I picked up the Upper Room devotional guide which I usually read earlier in the day, but hadn’t for some reason. I’ve been published in the Upper Room and have another devotion coming out on December 27th of this year. I love them because the devotions are translated into 49 languages and go into 100 countries. The meditations are even read on a radio broadcast that reaches into Middle Eastern countries. Okay, enough of my plug for the UR. The title of the June 21st piece grabbed me--“Impossible?” The author, Lana Vannarsdall, talked about a project to which she felt God was leading her, but it seemed impossible. She wrote about Nehemiah--how he took on the tremendous job of rebuilding the walls of Jerusalem. By God’s help he did it in 52 days. Her statement, “It isn’t the magnitude of the task; it’s the magnitude of our God that counts most,” really spoke to me. Then she asks, “What impossible task am I facing today?” I had the answer to that one. She concludes.”When God ordains a project, God provides help from beginning to end.”

When I told my husband, Jerry, this story, he simultaneously laughed and cried at this amazing “coincidence.” It was if God came in the room to soothe my fears, and say, “I’m with you every step.” So, it looks like we’re going to make a motion picture. It may not be easy or quick, but it will be by God’s help.

To read the entire devotion by Lana Vannarsdall, go to and click on June 21, 2010.

Sunday, June 20, 2010

A Prayer
Today we said goodbye to a lifetime of friends as my husband retired as Pastor of Gateway Church after twenty-five years. My blood shot eyes may take several days to recover. Though we knew it was time, though we knew God was redirecting our lives, still, the process was painful.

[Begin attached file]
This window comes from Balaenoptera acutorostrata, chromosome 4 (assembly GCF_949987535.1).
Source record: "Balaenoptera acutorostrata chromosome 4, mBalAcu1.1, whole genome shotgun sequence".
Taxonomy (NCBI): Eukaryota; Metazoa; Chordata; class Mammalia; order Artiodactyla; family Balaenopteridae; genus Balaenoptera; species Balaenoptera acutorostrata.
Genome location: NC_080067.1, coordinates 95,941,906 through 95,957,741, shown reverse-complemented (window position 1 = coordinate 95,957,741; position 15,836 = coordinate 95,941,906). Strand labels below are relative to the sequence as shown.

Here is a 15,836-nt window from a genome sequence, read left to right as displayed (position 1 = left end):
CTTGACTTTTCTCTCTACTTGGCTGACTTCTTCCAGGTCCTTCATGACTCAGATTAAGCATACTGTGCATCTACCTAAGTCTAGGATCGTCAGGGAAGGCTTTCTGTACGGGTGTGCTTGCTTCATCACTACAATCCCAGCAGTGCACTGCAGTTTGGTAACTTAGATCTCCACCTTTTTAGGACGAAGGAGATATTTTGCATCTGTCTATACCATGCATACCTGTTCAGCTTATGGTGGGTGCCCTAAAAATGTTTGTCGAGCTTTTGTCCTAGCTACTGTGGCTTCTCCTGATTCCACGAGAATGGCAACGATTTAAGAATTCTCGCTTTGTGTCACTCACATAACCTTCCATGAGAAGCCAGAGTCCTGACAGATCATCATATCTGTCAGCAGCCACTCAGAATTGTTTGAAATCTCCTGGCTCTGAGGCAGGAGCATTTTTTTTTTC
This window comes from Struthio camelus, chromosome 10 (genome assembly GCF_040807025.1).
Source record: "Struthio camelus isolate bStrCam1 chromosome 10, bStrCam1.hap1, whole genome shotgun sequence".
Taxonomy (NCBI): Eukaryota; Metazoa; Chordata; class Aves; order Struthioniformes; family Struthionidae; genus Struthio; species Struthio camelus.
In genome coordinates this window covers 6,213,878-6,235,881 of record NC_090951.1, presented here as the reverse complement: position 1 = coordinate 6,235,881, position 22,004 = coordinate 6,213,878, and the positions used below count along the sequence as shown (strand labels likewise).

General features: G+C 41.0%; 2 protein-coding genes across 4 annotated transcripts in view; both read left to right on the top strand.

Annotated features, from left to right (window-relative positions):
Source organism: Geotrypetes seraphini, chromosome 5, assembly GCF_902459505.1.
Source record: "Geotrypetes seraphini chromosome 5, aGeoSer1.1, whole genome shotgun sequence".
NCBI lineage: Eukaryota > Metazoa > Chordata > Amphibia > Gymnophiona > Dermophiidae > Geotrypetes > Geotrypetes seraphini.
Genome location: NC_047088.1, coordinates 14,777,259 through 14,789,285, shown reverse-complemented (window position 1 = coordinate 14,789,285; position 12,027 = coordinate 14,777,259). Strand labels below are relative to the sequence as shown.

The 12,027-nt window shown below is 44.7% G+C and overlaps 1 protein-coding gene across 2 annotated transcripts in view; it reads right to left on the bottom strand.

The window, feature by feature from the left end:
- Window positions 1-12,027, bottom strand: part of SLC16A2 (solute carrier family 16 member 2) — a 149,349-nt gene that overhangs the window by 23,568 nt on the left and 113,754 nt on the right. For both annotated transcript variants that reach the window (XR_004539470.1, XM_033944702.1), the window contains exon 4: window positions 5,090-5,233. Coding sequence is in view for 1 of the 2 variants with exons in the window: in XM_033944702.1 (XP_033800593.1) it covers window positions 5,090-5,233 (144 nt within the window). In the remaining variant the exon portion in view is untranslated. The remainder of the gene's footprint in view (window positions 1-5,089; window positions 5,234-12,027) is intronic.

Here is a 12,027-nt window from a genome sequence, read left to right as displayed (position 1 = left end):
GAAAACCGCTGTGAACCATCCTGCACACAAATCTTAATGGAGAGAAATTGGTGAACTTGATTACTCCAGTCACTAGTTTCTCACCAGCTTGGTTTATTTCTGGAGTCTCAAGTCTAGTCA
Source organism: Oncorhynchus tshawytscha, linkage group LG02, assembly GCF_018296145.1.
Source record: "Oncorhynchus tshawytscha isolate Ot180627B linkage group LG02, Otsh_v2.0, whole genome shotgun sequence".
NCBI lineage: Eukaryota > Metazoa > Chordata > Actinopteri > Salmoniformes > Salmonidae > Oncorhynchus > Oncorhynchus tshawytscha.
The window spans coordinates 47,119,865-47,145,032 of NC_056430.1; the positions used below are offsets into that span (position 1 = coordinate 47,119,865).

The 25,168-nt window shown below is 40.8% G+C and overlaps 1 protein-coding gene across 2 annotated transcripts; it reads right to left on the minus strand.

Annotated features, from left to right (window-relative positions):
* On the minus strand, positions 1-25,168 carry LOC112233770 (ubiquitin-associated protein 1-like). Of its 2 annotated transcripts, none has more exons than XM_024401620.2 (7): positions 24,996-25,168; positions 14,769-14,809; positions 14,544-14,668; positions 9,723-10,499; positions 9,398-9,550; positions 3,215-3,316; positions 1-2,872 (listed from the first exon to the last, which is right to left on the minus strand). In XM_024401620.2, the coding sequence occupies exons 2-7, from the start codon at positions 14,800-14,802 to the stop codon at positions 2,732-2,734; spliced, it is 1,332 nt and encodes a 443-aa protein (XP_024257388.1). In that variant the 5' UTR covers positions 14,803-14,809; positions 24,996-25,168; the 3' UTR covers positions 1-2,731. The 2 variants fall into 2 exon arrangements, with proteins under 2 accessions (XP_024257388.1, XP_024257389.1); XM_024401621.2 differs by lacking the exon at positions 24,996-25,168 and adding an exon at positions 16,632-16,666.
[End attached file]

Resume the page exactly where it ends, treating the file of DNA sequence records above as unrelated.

Interestingly enough for me, just two days ago I received a contract offering to produce one of my screenplays, Give My Love to the Chestnut Trees. This was the result of many years of work and prayer, but I’ve hardly had time to think about what it means, because of all these goodbyes. I know once more, I’ll be traveling a sharp learning curve as I navigate the waters of film production--a journey for which God has been preparing me for some time. I look forward to what God will do as I board this ship.

Early this morning I read the concluding prayer from Hebrews. “May the God of peace…equip you with everything good for doing his will, and may he work in us what is pleasing to him, through Jesus Christ, to whom be glory forever and ever.” I offer up this prayer for these precious people of Gateway who we’ll always hold in our hearts, and I offer it for our family as we look ahead to what God has for us.


A nice way of saying my whole life has been turned upside down. After struggling with the html, I’ve decided to leave the off-center heading on my blog. It serves as a clue. I’m feeling a little off center myself with a child graduating, a husband leaving a pastoral appointment after twenty-five years, and other life changes.

It’s as if I’ve been shot out of a cannon while simultaneously struggling to write, care for my family, and fulfill other obligations. Someone recently prayed our family would find a wonderful landing place. That’s my prayer as well, and that when all the pieces fall to the ground, we would see God’s hand in the midst of them.

All of this has made me focus once more on what doesn’t change. Years ago, faced with another transition, a very wise man directed me to these words from Hebrews 13, “Jesus Christ is the same yesterday, today, and forever.” What a balm to my soul when it seems I’m living in a blender. After a little investigation, I find the Hebrew word translated as “same,” actually means wall. As in straight up, strong, not leaning. Jesus is a wall, yesterday, and today, and forever. A wall of protection, safety, faithfulness, mercy, hope, and love. More than can be told, at least here by this writer. I thank God for his unchanging love for me.